It all started with a warm embrace.
Five-year-old Andrew, struggling with fetal alcohol (FAS) and post-traumatic stress (PTSD) syndromes, had been bouncing around foster placements for years when he asked his Ranch Park elementary kindergarten teacher, Sandy Teel, for a hug.
The teacher and student quickly connected and a year later the Teels adopted Andrew, giving the young boy a “forever home” and helping to create a sense of stability in his life.
This week, the 18-year-old Coquitlam resident, who graduated from high school last month, was awarded the Coast Mental Health Foundation Courage to Come Back Award in the youth category, recognizing the teen’s charitable contributions and advocacy for change in the foster-care system.
“I want to be known for who I am, not what I have,” he said. “All I can do is decide what matters to me and work hard to make it happen.”
PTSD and FAS have severely impacted Teel’s cognitive abilities, learning, mobility and processing skills.
Despite these limitations, he said he was determined to find ways to overcome the barriers. He defied expectations by excelling in school and sports, while developing a deep sense of empathy for animals and other people.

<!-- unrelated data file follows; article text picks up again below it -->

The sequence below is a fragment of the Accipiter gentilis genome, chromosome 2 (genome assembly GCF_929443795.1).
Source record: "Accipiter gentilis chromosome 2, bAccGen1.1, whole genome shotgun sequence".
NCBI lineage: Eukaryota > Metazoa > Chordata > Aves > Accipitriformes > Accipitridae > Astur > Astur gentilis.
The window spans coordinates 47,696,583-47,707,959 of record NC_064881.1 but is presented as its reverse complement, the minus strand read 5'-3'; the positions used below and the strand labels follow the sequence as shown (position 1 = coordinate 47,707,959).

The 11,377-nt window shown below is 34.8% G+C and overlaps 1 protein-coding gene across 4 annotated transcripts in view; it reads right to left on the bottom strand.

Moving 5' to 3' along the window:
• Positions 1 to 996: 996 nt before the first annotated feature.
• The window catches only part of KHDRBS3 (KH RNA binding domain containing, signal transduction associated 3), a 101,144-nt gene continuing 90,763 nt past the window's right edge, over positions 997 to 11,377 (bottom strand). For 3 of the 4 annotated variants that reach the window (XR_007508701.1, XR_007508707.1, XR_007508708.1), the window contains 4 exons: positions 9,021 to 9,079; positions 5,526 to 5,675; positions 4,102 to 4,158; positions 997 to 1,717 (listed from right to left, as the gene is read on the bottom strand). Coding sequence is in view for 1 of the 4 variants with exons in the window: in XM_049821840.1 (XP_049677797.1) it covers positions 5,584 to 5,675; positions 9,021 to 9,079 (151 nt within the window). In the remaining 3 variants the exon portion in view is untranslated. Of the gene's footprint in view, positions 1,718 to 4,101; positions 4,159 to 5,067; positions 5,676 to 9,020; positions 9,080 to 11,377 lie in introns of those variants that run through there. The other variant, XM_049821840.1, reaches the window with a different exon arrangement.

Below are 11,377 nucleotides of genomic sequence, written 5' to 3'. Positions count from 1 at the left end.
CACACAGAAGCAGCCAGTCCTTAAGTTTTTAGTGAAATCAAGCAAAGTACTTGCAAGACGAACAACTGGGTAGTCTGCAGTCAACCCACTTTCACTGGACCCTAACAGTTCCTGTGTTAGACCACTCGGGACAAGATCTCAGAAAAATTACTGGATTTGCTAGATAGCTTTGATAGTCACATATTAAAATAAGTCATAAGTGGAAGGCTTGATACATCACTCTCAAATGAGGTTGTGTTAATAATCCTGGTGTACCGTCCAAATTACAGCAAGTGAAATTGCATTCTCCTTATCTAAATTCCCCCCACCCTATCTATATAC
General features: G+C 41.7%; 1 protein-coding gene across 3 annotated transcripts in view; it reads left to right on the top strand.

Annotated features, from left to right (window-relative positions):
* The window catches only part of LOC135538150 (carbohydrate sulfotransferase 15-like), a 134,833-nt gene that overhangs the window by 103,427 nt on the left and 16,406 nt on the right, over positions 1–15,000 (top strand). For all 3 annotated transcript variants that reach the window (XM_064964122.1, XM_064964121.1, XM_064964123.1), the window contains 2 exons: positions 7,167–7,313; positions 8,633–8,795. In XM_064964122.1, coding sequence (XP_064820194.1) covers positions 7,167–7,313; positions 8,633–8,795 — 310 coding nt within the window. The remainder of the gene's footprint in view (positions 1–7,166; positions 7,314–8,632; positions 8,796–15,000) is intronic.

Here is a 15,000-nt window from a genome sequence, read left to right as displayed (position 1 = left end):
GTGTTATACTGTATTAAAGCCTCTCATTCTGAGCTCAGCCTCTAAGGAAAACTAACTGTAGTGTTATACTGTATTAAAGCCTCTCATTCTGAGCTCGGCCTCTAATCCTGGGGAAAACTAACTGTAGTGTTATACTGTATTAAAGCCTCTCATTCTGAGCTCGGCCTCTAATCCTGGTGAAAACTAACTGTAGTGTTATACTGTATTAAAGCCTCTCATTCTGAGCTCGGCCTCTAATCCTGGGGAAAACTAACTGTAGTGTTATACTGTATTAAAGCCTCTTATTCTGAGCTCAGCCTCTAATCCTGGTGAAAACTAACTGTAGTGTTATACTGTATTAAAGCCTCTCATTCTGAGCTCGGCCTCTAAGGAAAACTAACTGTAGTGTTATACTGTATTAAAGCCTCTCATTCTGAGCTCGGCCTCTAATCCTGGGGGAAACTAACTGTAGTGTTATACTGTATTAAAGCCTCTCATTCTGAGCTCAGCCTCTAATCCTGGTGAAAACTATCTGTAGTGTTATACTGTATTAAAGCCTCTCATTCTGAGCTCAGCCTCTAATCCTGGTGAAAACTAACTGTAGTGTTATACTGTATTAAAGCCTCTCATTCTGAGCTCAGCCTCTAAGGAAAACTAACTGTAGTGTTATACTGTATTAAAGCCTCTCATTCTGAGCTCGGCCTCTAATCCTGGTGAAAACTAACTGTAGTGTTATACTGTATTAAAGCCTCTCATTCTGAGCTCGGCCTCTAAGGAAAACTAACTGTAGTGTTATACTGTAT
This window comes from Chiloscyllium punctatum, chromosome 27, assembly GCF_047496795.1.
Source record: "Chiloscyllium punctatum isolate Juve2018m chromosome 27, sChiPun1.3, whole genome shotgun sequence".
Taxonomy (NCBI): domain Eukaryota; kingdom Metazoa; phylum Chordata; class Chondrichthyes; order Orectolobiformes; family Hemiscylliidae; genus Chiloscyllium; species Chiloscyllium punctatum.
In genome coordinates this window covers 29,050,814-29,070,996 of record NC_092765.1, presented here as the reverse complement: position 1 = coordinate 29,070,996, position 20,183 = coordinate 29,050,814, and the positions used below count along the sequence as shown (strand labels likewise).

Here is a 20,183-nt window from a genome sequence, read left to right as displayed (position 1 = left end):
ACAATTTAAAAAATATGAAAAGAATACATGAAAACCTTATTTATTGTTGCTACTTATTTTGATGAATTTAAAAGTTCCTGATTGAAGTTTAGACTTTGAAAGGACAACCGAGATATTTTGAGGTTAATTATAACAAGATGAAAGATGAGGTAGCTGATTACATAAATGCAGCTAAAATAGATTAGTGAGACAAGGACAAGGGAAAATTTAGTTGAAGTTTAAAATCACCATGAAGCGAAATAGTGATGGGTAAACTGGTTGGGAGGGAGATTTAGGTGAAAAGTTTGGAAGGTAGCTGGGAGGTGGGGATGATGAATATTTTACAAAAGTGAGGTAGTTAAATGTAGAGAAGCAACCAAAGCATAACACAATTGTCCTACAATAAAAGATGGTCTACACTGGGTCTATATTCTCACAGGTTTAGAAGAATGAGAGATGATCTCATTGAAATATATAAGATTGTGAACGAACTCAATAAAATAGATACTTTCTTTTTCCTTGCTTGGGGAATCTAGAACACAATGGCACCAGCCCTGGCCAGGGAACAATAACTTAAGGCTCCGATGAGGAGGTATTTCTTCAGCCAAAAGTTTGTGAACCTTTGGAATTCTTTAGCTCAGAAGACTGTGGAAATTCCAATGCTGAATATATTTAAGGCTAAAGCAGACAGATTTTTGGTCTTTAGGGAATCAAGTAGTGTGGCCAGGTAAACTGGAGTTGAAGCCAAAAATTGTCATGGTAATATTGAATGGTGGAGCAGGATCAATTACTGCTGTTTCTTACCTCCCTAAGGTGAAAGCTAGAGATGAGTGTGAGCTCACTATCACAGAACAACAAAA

In Grade 5, he donated his birthday money to the SPCA and began raising money for Covenant House, eventually contributing $60,000 with his Twonies for Teens campaign. Covenant House provides services and hope to young people fleeing abusive homes or who have aged out of foster care, an issue that is near and dear to Teel.
The award he received this week is not the first time Teel has been recognized for his hard work.
In 2017, 900 people in the Vancouver Convention Centre ballroom gave him a spontaneous standing ovation when he received the Outstanding Youth Philanthropy award from the Association of Fundraising Professionals.
“Andrew has already become an empowering force for good, and a role model for others in his determination to overcome adversity and give back,” said the Coast Mental Health Foundation in a press release.
To learn more about Andrew’s story, go to www.couragetocomeback.ca.